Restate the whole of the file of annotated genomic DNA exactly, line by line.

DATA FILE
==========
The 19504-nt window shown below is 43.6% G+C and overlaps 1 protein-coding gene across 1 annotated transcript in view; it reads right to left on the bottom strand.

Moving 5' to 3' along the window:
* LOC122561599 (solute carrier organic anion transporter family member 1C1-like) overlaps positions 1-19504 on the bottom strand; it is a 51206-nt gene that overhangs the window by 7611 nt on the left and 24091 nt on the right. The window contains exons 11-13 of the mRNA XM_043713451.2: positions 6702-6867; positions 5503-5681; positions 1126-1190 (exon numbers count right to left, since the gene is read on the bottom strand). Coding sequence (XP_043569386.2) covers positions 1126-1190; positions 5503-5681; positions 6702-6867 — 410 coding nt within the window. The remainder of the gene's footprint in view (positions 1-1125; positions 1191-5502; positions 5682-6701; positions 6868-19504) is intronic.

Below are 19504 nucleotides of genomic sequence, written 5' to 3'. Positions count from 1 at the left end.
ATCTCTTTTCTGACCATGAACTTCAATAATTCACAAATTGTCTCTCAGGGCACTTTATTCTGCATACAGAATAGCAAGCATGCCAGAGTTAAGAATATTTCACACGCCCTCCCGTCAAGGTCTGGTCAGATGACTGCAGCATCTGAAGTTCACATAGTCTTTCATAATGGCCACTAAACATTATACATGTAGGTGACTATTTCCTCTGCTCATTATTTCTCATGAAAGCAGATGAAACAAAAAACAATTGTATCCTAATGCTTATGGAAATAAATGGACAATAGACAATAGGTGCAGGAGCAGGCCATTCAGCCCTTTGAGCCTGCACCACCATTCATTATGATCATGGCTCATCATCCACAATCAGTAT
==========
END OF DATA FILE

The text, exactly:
The 19504-nt window shown below is 43.6% G+C and overlaps 1 protein-coding gene across 1 annotated transcript in view; it reads right to left on the bottom strand.

Moving 5' to 3' along the window:
* LOC122561599 (solute carrier organic anion transporter family member 1C1-like) overlaps positions 1-19504 on the bottom strand; it is a 51206-nt gene that overhangs the window by 7611 nt on the left and 24091 nt on the right. The window contains exons 11-13 of the mRNA XM_043713451.2: positions 6702-6867; positions 5503-5681; positions 1126-1190 (exon numbers count right to left, since the gene is read on the bottom strand). Coding sequence (XP_043569386.2) covers positions 1126-1190; positions 5503-5681; positions 6702-6867 — 410 coding nt within the window. The remainder of the gene's footprint in view (positions 1-1125; positions 1191-5502; positions 5682-6701; positions 6868-19504) is intronic.

Below are 19504 nucleotides of genomic sequence, written 5' to 3'. Positions count from 1 at the left end.
ATCTCTTTTCTGACCATGAACTTCAATAATTCACAAATTGTCTCTCAGGGCACTTTATTCTGCATACAGAATAGCAAGCATGCCAGAGTTAAGAATATTTCACACGCCCTCCCGTCAAGGTCTGGTCAGATGACTGCAGCATCTGAAGTTCACATAGTCTTTCATAATGGCCACTAAACATTATACATGTAGGTGACTATTTCCTCTGCTCATTATTTCTCATGAAAGCAGATGAAACAAAAAACAATTGTATCCTAATGCTTATGGAAATAAATGGACAATAGACAATAGGTGCAGGAGCAGGCCATTCAGCCCTTTGAGCCTGCACCACCATTCATTATGATCATGGCTCATCATCCACAATCAGTAT